Gray v. Wisconsin Dept. of Health & Soc. Serv., 495 F. Supp. 321 (E.D. Wis. 1980)
August 27, 1980
Cle A. GRAY, Plaintiff,
WISCONSIN DEPARTMENT OF HEALTH & SOCIAL SERVICES, and Correctional Camp Systems et al., Defendants.
United States District Court, E. D. Wisconsin.
*322 Cle A. Gray, pro se.
Steven D. Ebert, Asst. Atty. Gen., Madison, Wis., for defendants.
DECISION and ORDER
MYRON L. GORDON, District Judge.
The plaintiff filed this action on February 20, 1980, asserting that he was removed from the state's work/study release program without due process in violation of the fourteenth amendment. On April 21, 1980, the defendants filed a motion to dismiss the department of health and social services and to dismiss the complaint for failure to state a claim upon which relief may be granted. In response, Mr. Gray filed motions to amend the complaint and for the appointment of counsel. On June 6, 1980, I directed the plaintiff to serve and file his proposed amended complaint and the defendants to advise the court of the impact of the amendment on their pending motion.
The plaintiff filed his proposed amendment on June 26, 1980. The amendment drops the department of health and social services but retains the basic allegation that the plaintiff's removal from the study release program without a due process hearing violated the fourteenth amendment. The defendants have advised the court that the amendment moots their motion to dismiss the department from the action, but they persist in their contention that the due process allegation fails to state a claim.
The plaintiff's motion to amend the complaint will be granted. Rule 15(a), Federal Rules of Civil Procedure. However, his motion for the appointment of counsel will be denied since I am without authority to "appoint" counsel in this matter. Although I may "request" any attorney to represent the plaintiff under 28 U.S.C. § 1915(d), I am not persuaded that this course of action is appropriate in this case.
The defendants' motion to dismiss the amended complaint for failure to state a claim will be denied. It is undisputed that the program review committee (PRC) formally approved the plaintiff's application to participate in the study release program on January 3, 1980. However, before the plaintiff was enrolled in classes pursuant to this approval, the PRC withdrew its approval on January 12, 1980, because the plaintiff had received "his fourth (4) Conduct Report in less than one month." Amended Complaint Ex. A(3). The defendants argue that *323 because the plaintiff had not commenced participation in the study release program but had only been approved for participation at the time approval was withdrawn, Mr. Gray did not have a legitimate claim of entitlement to continued placement in the study release program; accordingly, the defendants contend, the plaintiff did not possess a liberty interest protected by the due process clause. See Board of Regents v. Roth, 408 U.S. 564, 92 S. Ct. 2701, 33 L. Ed. 2d 548 (1972).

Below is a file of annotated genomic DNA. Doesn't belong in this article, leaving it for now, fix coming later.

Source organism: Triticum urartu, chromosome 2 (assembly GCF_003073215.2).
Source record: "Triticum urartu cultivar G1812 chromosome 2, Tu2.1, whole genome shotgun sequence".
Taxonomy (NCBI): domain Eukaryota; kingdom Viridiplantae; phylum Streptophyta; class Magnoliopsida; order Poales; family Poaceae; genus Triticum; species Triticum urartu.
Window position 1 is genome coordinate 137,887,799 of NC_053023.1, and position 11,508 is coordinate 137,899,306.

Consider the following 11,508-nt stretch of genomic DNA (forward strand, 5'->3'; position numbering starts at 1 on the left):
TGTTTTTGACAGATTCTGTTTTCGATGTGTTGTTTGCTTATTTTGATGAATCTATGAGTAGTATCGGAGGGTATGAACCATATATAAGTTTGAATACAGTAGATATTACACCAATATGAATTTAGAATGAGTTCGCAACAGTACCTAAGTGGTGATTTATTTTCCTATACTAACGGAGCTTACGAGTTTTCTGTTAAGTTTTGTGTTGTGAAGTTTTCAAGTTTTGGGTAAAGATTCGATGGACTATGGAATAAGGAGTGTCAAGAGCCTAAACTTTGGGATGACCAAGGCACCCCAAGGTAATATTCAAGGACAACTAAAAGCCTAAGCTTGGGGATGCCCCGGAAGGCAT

The defendants concede, as they must, that an inmate's participation in the study release program cannot be terminated without affording the inmate a due process hearing. Perrote v. Percy, 444 F. Supp. 1288, 1289-90 (E.D.Wis.1978). However, they contend that an inmate does not acquire a protected liberty interest in study release until he applies, is accepted and enrolls in school; approval by the PRC for participation in the study release program alone, the defendants argue, does not confer such an interest.
This contention is unimpressive. In my opinion, the "mutually explicit understandings" between the state and the inmate which constitute the core ingredient of a liberty interest in the study release program do not depend for their creation on the subsequent acts of the inmate in applying for admission to a school or of the school in accepting and enrolling the inmate in its classes. See Perry v. Sindermann, 408 U.S. 593, 601, 92 S. Ct. 2694, 2699, 33 L. Ed. 2d 570 (1972). Rather, once the PRC exercises its discretion to approve an inmate's application to participate in the study release program, there arises a mutual understanding between the state and the inmate that the latter may not be removed from the program unless he "violates the conditions prescribed by the institution . .." § 56.065, Wis.Stats. That an inmate has no constitutional right to participate in a study release program is simply irrelevant, since it is the state's decision to provide such a program and to offer its benefits to inmates who comply with the rules that brings the due process clause into play. See, e. g., Wolff v. McDonnell, 418 U.S. 539, 557, 94 S. Ct. 2963, 2975, 41 L. Ed. 2d 935 (1974).
I hold that the PRC could not constitutionally withdraw the plaintiff's study release privileges without first conducting a due process hearing. Perrote v. Percy, supra. The defendants' motion to dismiss must accordingly be denied.
Therefore, IT IS ORDERED that the plaintiff's motion to file an amended complaint be and hereby is granted.
IT IS ALSO ORDERED that the plaintiff's motion for the appointment of counsel be and hereby is denied.
IT IS FURTHER ORDERED that the defendants' motion to dismiss the department of health and social services be and hereby is dismissed as moot.
IT IS FURTHER ORDERED that the defendants' motion to dismiss the amended complaint be and hereby is denied.